An ambulance worker who died after an object struck his windscreen as he was responding to a 999 emergency has been identified.
Jeremy Daw, 66, who was also known as Jack, had retired but returned to front line to “do his duty” during the Covid pandemic.
The technician had been sitting in the passenger seat of the ambulance when the object, believed to be a stone, shot through the windscreen on the A49 in Herefordshire at around 8am on Saturday.
Despite attempts to save his life by his emergency services colleagues, Mr Daw died.
The ambulance driver was also injured but has been released from hospital after receiving treatment.
West Mercia Police said the ambulance was travelling towards Leominster at the time of the incident.
A West Midlands Ambulance Service spokeswoman said: “Sadly, despite everyone’s best efforts, nothing could be done to save our colleague, who was the front passenger, and he was confirmed dead at the scene.
“His crewmate, the driver, was also injured in the incident. He has received treatment at hospital and has subsequently been discharged.”
West Midlands Ambulance Service emergency operations delivery director Nathan Hudson said the incident was a “tragic accident” and not believed to be “malicious”.
Mr Hudson described Mr Daw, who had 29 years experience with the ambulance service and was from Hereford, as a “remarkable character”.
“He was one of life’s good guys and he will be sorely missed in and around Hereford,” Mr Hudson said.
“Everybody knew him and he was just a genuinely nice person.
“If you speak to the staff at Hereford, what they remember is that he used to go out and clean the vehicles every morning, he would wipe the windscreens down.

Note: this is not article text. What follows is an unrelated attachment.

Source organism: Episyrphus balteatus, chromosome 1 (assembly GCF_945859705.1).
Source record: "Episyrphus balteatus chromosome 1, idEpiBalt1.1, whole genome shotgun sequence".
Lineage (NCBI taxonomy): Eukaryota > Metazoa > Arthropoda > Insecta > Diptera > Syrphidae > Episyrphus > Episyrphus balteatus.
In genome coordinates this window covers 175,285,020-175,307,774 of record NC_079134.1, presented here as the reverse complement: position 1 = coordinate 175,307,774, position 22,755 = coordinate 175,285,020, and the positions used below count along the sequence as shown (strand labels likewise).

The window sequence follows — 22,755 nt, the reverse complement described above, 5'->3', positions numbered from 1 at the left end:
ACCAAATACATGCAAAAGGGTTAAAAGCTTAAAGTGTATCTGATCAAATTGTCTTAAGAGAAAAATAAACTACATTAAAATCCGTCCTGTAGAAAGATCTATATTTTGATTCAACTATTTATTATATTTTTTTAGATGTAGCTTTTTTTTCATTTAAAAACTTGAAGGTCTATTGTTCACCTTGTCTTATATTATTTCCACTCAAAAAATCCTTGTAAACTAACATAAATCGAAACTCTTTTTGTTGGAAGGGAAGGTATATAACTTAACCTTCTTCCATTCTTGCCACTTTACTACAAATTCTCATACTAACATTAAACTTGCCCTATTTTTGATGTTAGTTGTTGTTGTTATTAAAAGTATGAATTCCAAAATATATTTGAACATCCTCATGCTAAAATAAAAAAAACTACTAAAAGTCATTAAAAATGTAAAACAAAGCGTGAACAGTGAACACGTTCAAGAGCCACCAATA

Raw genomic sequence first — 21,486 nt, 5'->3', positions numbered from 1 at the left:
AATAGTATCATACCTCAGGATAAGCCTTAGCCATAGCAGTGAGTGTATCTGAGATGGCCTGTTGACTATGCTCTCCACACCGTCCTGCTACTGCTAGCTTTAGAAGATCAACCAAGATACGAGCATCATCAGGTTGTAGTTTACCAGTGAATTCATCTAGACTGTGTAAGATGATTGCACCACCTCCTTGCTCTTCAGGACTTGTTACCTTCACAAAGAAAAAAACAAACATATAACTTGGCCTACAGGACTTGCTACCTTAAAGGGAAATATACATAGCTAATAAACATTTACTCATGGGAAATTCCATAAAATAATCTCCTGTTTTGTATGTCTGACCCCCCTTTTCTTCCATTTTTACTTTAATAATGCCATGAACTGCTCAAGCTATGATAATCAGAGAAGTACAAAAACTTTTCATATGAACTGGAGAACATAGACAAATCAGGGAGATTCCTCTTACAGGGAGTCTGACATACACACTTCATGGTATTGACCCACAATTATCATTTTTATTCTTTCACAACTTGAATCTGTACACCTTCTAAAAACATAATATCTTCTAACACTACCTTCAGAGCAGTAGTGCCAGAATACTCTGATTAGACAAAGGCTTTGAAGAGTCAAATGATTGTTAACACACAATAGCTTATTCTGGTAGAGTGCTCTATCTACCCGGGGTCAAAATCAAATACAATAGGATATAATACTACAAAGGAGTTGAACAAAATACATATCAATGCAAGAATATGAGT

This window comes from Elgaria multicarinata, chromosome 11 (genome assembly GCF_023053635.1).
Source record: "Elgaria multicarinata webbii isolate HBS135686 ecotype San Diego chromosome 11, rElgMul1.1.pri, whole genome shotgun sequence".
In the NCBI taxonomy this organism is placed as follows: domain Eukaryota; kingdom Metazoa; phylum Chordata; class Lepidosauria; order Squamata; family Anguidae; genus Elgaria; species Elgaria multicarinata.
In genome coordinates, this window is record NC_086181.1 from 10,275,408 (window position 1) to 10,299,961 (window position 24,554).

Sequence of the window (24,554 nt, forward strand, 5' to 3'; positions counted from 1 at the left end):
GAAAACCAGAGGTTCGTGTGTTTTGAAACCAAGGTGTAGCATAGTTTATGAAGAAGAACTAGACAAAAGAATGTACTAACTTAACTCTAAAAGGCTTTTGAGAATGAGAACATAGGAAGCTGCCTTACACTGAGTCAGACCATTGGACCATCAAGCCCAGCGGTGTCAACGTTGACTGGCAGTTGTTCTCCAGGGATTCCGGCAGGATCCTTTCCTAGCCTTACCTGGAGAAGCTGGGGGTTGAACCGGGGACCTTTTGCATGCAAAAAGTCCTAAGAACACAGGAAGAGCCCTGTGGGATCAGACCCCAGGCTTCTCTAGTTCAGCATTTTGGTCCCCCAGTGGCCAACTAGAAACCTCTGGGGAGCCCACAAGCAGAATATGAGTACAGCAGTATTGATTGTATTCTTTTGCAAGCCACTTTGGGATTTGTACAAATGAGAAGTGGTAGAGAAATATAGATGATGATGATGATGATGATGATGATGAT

“He used to do that as a matter of course. He took great pride in his work.”
Mr Hudson said Mr Daw was eight shifts away from retirement full-time, having returned “to support the trust during the pandemic” at the start of 2021.
Mr Hudson said ambulance crews had a 999 call saying one of their vehicles had been in an accident.
“About a minute after 8am we had a 999 call saying crew had been involved in an incident, whereby an object of some description had gone through and pierced the windscreen and one of the crew members were unconscious,” he said.
“The driver of the vehicle, who was also injured, was able to get out and try and help and support Jack, who was unconscious, and started life-saving treatment to try and resuscitate him.”
Mr Hudson said Mr Daw’s injuries were “incompatible with life”.
West Midlands Ambulance Service chief executive Anthony Marsh said: “This is truly awful news, and my thoughts and prayers go out to the family, friends, and colleagues of those involved at this very difficult time.
“I am enormously proud of all the staff and the university students as part of their clinical placement that worked so hard and professionally to try to save our colleague. I am sorry that despite their best efforts, he could not be saved.”
Mr Daw’s daughter called her father “my hero” on social media.
Another friend messaged Mr Daw’s daughter and said: “I am so sorry to hear your sad news. Your dad was a great man, always had time for everyone and had a big heart. A true hero.”
West Mercia Police have launched an investigation into the cause of the incident and have urged drivers who were in the area to provide dashcam footage.
The police are now asking anyone who may have seen the incident or have dash-cam footage to contact them on 101 quoting incident 00101i of 24 April.
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